When we first moved to the farm last August we made the haste decision to plant a fall/winter garden. We rented a tiller from the local Tractor Supply and sowed some seeds into the beautiful loamy soil. The reward of having a bounty of winter squash, cabbage, swiss chard and numerous other veggies that we worked so hard on was all so very exciting!
The excitement dried up real fast (just like all the ponds that summer) once we realized we lost the fight against the grasshoppers, extreme heat and bermuda grass.
First let me explain something about these grasshoppers; they were ridiculously huge and very VERY abundant. I mean there were at least 10 that flew every step you took in the yard. Disgusting. We put over 15 plugs of cabbage, bok choy and broccoli in the soil and those suckers ate every single one. We were pissed. We tried a pesticide (not proud of this but we were desperate and time was not on our side to try and find an organic substitute…) and no luck.
Regarding the extreme heat we watered and watered..and watered. Thank the heavens above we have two wells at the farm because I couldn’t even imagine what type of water bill that would have been. Even though we watered and kept the soil very moist we still had burnt leaves.
Lastly the bermuda grass. The gah dang bermuda grass. We love it in our yards but we don’t love it in our gardens. It took over our garden and not matter how long we spent ripping it out of the ground we just couldn’t get it under control. Damn.
Soooooo there we were late fall with nothin but a mess of garden (if we can even call it a garden) and no bounty. We were heartbroken. How can two people with bachelors degrees from the College of Agriculture and Natural Resources not be successful with a freaking garden. UGH.
We thought about our garden over the winter and what we learned. We researched, discussed, planned and came up with an experiment (cause we’re scientist) for our spring garden: raised beds.
I’m familiar with raised beds and used them for my environmental education programs at the nature center I interned with in Texas. We knew that we would have more of a controlled medium for the plants to grow in and most likely more success. Here is the OSU fact sheet on the benefits of raised bed gardening. There are tons of kits out there for raised beds but hey they ain’t cheap. So we built our own! We went to our local home improvement store and bought 2’x8’x8” untreated (very important to get untreated so the chemicals won’t leach in the soil) yellow pine boards and made four 8’x4”x8” beds. Here are some pics of our beds:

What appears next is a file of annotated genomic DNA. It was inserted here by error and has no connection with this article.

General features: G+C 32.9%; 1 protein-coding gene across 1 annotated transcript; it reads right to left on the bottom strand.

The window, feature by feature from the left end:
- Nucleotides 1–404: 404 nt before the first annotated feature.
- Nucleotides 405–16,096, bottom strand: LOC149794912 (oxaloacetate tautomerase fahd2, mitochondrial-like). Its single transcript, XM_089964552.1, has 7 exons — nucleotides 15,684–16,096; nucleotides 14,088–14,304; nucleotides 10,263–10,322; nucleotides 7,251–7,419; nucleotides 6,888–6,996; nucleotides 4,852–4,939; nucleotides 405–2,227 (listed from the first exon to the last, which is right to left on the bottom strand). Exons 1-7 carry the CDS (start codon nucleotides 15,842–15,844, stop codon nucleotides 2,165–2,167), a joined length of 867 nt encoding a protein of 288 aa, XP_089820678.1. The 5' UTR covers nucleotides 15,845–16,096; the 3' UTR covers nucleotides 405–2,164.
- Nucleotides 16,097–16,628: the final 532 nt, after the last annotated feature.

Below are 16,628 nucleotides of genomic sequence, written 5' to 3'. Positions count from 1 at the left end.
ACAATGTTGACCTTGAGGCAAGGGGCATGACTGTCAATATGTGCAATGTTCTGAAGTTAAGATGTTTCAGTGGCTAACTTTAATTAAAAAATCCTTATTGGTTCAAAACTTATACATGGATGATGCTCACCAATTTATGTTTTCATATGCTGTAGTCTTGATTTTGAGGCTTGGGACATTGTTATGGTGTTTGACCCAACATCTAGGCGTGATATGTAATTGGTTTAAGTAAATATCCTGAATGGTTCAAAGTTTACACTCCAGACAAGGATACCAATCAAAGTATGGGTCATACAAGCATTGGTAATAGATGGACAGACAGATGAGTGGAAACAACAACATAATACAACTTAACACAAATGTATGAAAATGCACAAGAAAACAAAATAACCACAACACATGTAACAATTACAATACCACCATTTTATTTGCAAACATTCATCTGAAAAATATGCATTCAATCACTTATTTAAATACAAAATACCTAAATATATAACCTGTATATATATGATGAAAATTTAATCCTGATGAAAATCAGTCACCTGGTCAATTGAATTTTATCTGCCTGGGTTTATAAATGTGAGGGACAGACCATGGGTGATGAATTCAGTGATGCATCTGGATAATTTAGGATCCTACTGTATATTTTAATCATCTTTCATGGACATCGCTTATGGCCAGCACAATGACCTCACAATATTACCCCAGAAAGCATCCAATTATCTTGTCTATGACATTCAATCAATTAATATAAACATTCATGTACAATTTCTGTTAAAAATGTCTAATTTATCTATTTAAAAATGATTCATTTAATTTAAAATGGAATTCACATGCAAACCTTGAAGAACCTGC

We ripped up the top 3 inches of the ground each bed would be over to prevent the bermuda infestation.
This little piece of hardware holds the beds together.
We filled the beds with a top soil compost mix we bought at our local nursery. We then put untreated (always untreated..chemical leaching people is not cool) red cedar mulch on top to prevent soil water loss through evaporation.
Our beds with a two foot walkway so our wheel barrel can get between the beds.
The beds weren’t hard to build once we figured out how the hardware worked. Total price for the lumber and hardware was $76. The soil for each bed was around $35. Mulch was $10 per bed. Total cost per bed was approximately $65. Pretty good considering some kits I found range from $85-$350 and these don’t include the soil (which is the most expensive part)!!!
We are hoping that these beds solve the problems we had with our fall garden. Of course we will still have to weed occasionally and compensate with more water due to the soil being above ground but hopefully the mulch will decrease these issues. Plans and funds are being formed to build hoop house framing around each beds for shade cloth this summer to address the heat and even the grasshopper infestation. We are pretty proud of our beds. We are hoping that with the benefits of the raised beds we will have a high yield of produce this summer. This is our hypothesis anyways. Let the test begin!